A Famous Female Sculptor: Barbara Hepworth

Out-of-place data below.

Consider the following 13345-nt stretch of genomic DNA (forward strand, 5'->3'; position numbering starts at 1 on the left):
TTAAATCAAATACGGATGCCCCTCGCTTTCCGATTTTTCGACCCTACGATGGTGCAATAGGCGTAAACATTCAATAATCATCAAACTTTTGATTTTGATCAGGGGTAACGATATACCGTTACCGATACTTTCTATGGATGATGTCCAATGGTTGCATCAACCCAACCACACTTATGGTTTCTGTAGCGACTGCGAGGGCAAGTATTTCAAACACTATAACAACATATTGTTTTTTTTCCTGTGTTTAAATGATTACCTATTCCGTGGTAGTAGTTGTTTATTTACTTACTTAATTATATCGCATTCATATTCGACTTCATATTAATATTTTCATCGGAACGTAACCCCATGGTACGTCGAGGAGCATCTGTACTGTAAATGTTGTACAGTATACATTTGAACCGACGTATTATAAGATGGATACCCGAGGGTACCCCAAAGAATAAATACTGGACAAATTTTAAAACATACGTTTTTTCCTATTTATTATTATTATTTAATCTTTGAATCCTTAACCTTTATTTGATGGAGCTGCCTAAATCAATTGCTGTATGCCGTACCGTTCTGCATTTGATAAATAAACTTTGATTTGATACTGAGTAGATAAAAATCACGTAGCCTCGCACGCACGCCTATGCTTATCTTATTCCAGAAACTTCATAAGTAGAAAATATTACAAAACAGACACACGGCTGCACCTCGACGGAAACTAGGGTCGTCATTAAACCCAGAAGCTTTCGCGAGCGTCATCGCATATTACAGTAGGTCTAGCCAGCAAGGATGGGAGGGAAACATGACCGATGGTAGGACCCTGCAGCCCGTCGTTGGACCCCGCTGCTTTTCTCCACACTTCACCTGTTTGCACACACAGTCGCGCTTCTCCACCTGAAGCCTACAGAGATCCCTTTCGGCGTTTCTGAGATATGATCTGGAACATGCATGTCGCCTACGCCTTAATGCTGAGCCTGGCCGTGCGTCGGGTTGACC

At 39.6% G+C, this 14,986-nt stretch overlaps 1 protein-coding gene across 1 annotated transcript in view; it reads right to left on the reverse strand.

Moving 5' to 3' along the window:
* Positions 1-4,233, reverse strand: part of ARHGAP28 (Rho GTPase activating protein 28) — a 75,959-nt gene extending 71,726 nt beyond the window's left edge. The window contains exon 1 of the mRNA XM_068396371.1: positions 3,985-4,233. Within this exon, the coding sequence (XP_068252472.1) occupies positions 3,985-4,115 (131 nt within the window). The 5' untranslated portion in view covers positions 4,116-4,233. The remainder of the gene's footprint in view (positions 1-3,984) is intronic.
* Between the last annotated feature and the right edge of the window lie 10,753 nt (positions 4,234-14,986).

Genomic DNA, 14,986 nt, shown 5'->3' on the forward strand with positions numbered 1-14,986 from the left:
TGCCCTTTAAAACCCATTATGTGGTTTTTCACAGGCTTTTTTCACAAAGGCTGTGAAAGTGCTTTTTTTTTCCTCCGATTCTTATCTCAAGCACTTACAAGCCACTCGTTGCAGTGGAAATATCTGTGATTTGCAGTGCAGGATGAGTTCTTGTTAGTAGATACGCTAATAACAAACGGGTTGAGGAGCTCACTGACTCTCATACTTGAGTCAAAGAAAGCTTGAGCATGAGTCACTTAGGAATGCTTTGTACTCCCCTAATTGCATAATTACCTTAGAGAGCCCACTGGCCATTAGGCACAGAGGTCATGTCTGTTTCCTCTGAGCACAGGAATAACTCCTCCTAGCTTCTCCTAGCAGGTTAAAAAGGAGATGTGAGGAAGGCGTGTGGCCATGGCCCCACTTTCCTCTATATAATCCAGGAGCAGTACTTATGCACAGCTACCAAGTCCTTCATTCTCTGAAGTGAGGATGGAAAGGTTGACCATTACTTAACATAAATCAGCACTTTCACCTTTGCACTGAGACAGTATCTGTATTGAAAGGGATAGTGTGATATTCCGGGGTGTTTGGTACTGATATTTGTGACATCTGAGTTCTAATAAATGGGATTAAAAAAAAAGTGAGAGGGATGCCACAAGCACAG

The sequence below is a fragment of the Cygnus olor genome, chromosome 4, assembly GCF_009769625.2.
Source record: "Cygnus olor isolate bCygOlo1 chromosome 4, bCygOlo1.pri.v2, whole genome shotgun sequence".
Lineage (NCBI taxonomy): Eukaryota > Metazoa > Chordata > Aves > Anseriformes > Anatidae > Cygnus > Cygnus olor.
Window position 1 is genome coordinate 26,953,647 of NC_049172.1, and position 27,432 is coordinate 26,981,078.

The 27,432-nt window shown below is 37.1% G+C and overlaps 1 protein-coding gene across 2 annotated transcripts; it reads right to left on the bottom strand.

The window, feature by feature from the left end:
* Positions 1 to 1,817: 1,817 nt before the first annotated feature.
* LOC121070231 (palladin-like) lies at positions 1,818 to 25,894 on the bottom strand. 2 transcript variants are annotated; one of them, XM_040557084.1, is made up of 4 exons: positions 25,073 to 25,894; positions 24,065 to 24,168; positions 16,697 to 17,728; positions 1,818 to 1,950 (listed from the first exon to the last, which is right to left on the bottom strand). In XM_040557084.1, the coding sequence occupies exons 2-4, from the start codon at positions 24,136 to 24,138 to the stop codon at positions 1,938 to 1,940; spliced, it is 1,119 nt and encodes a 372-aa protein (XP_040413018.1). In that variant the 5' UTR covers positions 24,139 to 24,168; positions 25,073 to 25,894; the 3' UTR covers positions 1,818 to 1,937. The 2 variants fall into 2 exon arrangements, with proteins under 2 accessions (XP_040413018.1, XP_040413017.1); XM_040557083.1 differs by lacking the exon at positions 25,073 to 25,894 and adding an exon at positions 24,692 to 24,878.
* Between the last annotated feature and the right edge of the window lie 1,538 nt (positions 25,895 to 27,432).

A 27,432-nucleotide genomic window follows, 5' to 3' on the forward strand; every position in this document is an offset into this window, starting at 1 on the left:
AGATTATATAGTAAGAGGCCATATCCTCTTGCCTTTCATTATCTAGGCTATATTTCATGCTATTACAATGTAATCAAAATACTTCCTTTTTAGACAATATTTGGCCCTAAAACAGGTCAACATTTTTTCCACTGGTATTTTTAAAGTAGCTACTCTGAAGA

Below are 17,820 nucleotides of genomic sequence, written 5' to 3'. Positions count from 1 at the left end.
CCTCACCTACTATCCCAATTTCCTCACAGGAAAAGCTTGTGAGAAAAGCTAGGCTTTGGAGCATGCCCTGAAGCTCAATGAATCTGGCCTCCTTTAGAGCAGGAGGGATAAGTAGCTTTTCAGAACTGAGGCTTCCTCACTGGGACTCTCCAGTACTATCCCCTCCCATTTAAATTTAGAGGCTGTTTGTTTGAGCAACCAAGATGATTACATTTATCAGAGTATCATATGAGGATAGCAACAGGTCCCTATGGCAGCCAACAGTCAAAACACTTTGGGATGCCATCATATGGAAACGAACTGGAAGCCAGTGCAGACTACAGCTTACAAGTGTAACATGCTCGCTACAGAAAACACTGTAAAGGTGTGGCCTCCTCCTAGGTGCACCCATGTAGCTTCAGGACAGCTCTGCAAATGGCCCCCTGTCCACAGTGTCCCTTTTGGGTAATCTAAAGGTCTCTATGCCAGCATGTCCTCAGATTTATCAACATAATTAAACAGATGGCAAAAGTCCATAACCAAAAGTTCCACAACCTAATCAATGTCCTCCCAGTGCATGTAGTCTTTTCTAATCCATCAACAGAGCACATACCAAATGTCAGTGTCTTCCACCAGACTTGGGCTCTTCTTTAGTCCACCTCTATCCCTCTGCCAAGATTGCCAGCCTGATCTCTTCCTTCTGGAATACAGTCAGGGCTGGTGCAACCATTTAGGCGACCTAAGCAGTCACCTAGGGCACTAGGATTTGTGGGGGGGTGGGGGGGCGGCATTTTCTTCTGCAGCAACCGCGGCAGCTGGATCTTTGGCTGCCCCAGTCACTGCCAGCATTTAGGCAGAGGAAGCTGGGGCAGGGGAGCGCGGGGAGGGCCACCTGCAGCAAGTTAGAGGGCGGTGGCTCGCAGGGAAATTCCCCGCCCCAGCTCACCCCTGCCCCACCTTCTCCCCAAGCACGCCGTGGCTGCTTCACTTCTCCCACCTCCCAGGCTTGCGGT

Barbara Hepworth studied sculpture at the Royal College of Art along with Henry Moore. In 1928, Hepworth and Moore, along with her friend and fellow artist Richard Bedford, became the leaders of this new method of direct carving sculpture. In 1932, she and her then-husband Ben Nicholson mounted a sculpture exhibition declaring their move to abstraction and joined the group, Abstraction-Création, and became the driving force behind constructivism. When World War II hit London, Hepworth escaped to St. Ives in Cornwall, but she worked to form an artist group that brought international recognition to St. Ives artists after the war. Hepworth exhibited extensively and was committed to producing many public works, including One Shape for the United Nations in 1964. Barbara Hepworth sculpture for sale are available online. Her work included smooth curves and a creative exploration of negative space. Hepworth was born into a middle-class family in Wakefield, Yorkshire, at the turn of the century. Her father was a civil engineer who became a county surveyor. Barbara Hepworth artwork was obvious from the start and he received a scholarship to the Leeds School of Art in 1920. It was here that he met sculptor Henry Moore, perhaps the best known of contemporary artists of this era. There is no doubt that he was a great influence on his work, but it is likely that it was a two-way process. From here he won an additional scholarship to the Royal College of Art and received a diploma in 1923. The following year, Hepworth stayed to compete for the Prix de Rome. She lost to John Skeaping, who would become her husband. After a period in Italy, Hepworth and Skeaping returned to settle in London, where they both gained reputations and portfolios. Although the couple had a son, Paul, in 1929 their relationship failed to survive and they divorced in 1933. It was during this period that she met artist Ben Nicholson with whom she would eventually move to St Ives. In 1934, Hepworth and Nicholson became parents of triplets; Simon, Rachel, and Sarah Hepworth-Nicholson. Four years later the couple married and shortly after, with the outbreak of war, she moved to St Ive's, first settling in Carbis Bay. While Hepworth was largely concerned with family life, Nicholson became an influence for emerging local artists such as Peter Lanyon, Terry Frost, and John Wells, who formed the separatist Penwith Society of Artists. After this hiatus, Hepworth returned to the art world with a series of exhibitions and commissions in London. By the late 1940s, the relationship between her and Nicholson had begun to falter. In 1949 she purchased Trewyn Studio (now the Barbara Hepworth Museum) and moved there in 1950 and divorced Nicholson in 1951. Barbara Hepworth lived and worked at Trewyn Studio for the rest of her life and it was during this period that she produced most of her best-known works of hers. She found the studio inspiring, writing, 'Finding Trewyn Studio was a kind of magic, here was a studio, a patio and a garden where she could work outdoors and in space.' It was around this time that Barbara Hepworth began to move from her preferred medium of stone and wood towards the bronze that we most associate with her. Many of these castings still remain in St Ives, either at the Trewyn studio or at various locations in the city. The space provided by working outdoors also allowed her to scale up her work. In 1953, Hepworth's eldest son Paul was killed in a plane crash in Thailand while serving in the RAF. There is a moving monument in the chapel of the Madonna of the church of St Ia, Madonna and Child (Bianco del Mare) that Hepworth carved out of stone. During the 1960s, Hepworth consolidated his status as an internationally recognized artist with works such as "Single Form", whose casting is located outside the United Nations building in New York. This perforated shape is very representative of the style for which Hepworth is best known. Along with Henry Moore, it is Barbara Hepworth who can claim the influence of the hole in modern sculpture. Explore Barbara Hepworth sculptures and her other artwork in bidsquare which will make you amaze. In 1965, at the age of 62, Hepworth became Dame Barbara Hepworth (Commander of the British Empire) for her contribution to the contemporary art world. The same year she was also appointed a trustee of the Tate Gallery in London. Hepworth continued to work until the 1970s at the Trewyn studio. However, tragedy struck on May 20, 1975 when Hepworth died in a fire in her study, believed to have been caused by a cigarette that set her bedding on fire. She had been seriously ill for some time before her death, but the accident was a shock nonetheless. Barbara Hepworth is buried in Longstone Cemetery in Carbis Bay with a simple slate headstone marking her grave. To bid for the artworks of this artist, see the artist page of Barbara Hepworth in Bidsquare.